AustralianLight - Landscape Photography AustralianLight - Landscape Photography

AustralianLight - Landscape Photography is my new site with my good mate Bernie. If you have found my blog posts useful over the years, then how about giving us a hand to promote AustralianLight.

We are doing everything we can to get our australian landscape photography out there and guess what..... it's bloody hard work!! So please visit the gallery and if you like what see, share it with your friends.

Thanks, we really do appreciate your help. - Russell

Thursday, 9 October 2008

Rusty's Ramble #6: PLEASE, Enough bad HDR!

Arrrrgh! I am so over the bad use of HDR.

HDR stands for "High Dynamic Range" and is a method of combining multiple "different" exposures into one image. The aim of this is to provide a more even exposure across the image... eg: no "extremely" dark shadows that display no detail, no "completely" blown highlights that display no detail and a smooth transition of colour & tonal values in between.

HDR does NOT stand for "Highly Distorted Rubbish".... sadly though, it seems that this is a very common outcome for many HDR users. These HDR images are everywhere at the moment and they keep appearing. You know the ones (naturally I can't single out anyone, or I would be mud) they look like fluro cartoons, just go to any online gallery and search for HDR and you find them.... Lots of them! :-(

The Golden Rule of HDR #1:

Good HDR will not even look like good HDR.

The Golden Rule of HDR #2:

If your image looks like HDR, refer to Rule #1.

"What?" I hear you say. "Good HDR will not even look like good HDR??? - Does that even make sense?"

Yep it sure does. Good HDR will simply look like a well exposed image. It will contain tones that carry right through the dynamic range of the image and these tones will INCLUDE shadows and highlights!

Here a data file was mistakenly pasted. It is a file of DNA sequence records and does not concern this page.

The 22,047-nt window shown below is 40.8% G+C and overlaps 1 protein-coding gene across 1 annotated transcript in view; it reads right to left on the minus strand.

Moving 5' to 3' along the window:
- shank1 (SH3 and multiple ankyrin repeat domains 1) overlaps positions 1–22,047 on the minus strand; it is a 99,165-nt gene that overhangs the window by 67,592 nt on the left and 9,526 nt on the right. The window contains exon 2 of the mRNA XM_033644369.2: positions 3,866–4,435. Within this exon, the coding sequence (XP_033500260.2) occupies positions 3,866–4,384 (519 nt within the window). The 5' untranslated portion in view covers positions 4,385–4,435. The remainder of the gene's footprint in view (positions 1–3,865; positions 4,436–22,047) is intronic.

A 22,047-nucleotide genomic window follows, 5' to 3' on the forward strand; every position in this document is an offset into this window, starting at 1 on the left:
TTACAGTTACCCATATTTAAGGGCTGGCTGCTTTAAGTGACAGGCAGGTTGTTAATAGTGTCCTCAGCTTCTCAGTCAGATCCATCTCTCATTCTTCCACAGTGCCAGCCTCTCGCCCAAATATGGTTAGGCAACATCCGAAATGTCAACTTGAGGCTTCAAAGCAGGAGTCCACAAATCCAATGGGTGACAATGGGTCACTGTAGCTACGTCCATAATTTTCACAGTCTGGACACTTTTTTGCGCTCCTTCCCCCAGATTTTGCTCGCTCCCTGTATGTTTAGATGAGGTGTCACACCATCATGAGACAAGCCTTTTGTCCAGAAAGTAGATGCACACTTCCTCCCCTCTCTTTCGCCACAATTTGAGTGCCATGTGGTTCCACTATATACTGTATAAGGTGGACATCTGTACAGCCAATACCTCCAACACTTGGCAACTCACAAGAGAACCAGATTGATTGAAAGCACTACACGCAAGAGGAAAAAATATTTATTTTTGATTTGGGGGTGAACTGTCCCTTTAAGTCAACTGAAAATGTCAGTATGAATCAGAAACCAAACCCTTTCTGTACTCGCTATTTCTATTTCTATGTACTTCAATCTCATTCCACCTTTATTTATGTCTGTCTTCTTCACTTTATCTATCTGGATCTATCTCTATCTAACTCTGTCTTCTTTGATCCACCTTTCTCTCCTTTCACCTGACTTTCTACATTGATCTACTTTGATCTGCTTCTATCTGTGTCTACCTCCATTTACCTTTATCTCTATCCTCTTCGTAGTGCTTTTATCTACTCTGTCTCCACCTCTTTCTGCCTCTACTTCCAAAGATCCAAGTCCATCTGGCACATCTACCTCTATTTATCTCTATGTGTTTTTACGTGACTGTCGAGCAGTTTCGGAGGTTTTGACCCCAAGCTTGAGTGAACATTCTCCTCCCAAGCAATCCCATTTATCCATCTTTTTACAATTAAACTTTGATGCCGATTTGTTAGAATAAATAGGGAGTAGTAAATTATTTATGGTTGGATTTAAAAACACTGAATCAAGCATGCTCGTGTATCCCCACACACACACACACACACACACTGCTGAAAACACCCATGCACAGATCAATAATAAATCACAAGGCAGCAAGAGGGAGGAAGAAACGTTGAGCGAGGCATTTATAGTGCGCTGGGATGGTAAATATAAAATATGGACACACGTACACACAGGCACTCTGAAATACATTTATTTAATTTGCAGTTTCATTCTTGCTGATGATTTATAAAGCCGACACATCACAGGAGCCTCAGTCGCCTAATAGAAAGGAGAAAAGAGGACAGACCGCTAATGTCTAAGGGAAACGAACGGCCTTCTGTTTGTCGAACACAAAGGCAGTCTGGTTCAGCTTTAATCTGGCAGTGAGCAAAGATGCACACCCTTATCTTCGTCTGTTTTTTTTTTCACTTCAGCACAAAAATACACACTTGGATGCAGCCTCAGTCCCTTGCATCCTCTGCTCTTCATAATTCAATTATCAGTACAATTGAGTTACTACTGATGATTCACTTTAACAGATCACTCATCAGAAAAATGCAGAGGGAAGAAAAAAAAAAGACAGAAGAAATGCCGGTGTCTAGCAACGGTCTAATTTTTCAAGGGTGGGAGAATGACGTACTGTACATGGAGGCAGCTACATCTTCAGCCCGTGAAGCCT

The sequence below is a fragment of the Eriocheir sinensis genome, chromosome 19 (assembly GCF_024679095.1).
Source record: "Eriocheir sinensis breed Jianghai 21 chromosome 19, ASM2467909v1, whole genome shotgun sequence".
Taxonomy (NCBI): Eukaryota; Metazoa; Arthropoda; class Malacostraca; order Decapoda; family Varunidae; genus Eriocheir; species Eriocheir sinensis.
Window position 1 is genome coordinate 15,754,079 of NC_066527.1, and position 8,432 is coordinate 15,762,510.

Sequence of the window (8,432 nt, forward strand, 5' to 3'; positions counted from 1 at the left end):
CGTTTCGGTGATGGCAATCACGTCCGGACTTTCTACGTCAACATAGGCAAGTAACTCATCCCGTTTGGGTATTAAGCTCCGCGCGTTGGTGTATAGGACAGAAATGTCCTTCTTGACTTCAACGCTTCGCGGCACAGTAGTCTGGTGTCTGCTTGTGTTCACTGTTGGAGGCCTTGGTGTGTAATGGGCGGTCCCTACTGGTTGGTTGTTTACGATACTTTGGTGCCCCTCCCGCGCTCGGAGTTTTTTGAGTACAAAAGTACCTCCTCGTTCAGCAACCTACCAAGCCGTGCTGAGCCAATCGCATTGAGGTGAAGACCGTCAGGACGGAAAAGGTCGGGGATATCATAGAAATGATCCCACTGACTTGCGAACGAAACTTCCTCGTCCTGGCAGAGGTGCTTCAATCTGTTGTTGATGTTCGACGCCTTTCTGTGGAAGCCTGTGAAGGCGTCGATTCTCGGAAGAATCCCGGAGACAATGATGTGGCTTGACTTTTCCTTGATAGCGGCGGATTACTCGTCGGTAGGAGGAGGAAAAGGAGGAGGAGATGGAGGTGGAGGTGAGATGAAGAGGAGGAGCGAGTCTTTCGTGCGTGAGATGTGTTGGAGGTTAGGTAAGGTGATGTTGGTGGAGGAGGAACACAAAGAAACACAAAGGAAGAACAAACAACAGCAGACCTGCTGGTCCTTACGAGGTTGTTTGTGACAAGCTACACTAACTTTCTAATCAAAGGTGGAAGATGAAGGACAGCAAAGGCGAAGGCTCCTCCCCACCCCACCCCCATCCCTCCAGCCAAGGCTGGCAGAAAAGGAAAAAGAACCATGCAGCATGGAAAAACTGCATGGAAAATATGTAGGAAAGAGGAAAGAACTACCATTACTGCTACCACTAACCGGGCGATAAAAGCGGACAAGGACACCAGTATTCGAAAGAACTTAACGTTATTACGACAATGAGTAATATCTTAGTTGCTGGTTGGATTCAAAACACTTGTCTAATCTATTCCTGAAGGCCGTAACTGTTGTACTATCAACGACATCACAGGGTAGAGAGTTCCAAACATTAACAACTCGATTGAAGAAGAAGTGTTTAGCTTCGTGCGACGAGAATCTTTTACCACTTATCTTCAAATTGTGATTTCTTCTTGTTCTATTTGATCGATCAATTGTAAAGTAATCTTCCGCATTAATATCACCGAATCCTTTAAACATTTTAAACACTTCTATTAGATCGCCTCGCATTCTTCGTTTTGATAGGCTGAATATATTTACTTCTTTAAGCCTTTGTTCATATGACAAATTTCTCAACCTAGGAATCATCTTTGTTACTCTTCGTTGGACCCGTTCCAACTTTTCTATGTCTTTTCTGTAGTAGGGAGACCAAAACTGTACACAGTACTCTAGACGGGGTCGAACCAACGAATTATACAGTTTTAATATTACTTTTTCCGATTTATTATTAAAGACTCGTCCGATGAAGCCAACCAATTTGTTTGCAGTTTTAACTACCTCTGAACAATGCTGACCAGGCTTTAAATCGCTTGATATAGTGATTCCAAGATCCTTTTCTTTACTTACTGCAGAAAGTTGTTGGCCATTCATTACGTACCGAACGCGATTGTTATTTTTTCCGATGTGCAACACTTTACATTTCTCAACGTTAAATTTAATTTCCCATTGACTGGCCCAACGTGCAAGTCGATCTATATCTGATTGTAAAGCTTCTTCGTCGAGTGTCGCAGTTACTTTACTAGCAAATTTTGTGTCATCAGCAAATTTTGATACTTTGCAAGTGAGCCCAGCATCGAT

That's right, shadows and highlights!!! They are meant to be there. Take a look around.... where ever you are... right now... take a look. The chances are that you will see shadows that are pretty dark for your eyes and you can only just detect real detail. Similarly, you will probably see highlights that are very bright and you can only just see detail.

This is NATURAL!! This is how we see things in the real world. So why the heck do we end up with HDR images with none of this? How can a user sit in front of their pooter and look at a plastic-fluro-cartoonie image, with no shadows and no highlights and think it looks anything but WRONG??

Yeah I know.... many times someone may want to create an "effect". That's OK, I have no problem with that, as "art photography" has it's place. Just don't try and pass it off as good HDR.

"Keep it real Homie" - HDR Photography 101

End of ramble. ;-)




  1. Thanks Russ, that was a real eye opener for me. Though I've not yet tried any HDR because of the same effect you mentioned here. Most of them can be identified as HDR; not as good exposure. But I am also very much interested to try it sometime. Definitely your tip will help me to consider the basic concept of exposure.

    Thanks a lot.

  2. Nice ramble Russ. I also like HDR's to NOT look like HDR. I do use the processing technique surprisingly often to produce 'normal' looking scenes when the camera sensor's limited range cannot capture what I'm seeing (or at least what my mind is seeing). I like it when somewhen has to enquire as to whether HDR was used on the image (or even better still where no-one mentions it).


  3. Nice Ramble Russ! I use the technique surprisingly often to make 'normal' looking images where the camera sensor's limited range cannot capture what I see (or at least what I see in my mind). I like when people have to ask whether it is HDR or not (even better when they don't even ask).


  4. Nice one Russell, I agree completely. I'm waiting until we go 'full circle', and shift right away from using HDR and go back to appreciating shadows. I'm wondering though, just how detrimental HDR will be to the actual dynamic range of cameras built in the future? I've got a bad feeling too much dynamic range is a bad thing :(

  5. thanks! that's useful information!

  6. Russ, you did make me laugh when you wrote: "Highly Distorted Rubbish".

    I'm not a fan of HDR.

    Thanks for the article.


  7. HDR, HardEdge LIght, Over Post production images are a trend.. Good ideas well executed have long term value and market share.

    "Stop following and start leading"

  8. "Good ideas well executed" .....and there is problem. What I have been talking about here is a good idea "poorly" executed.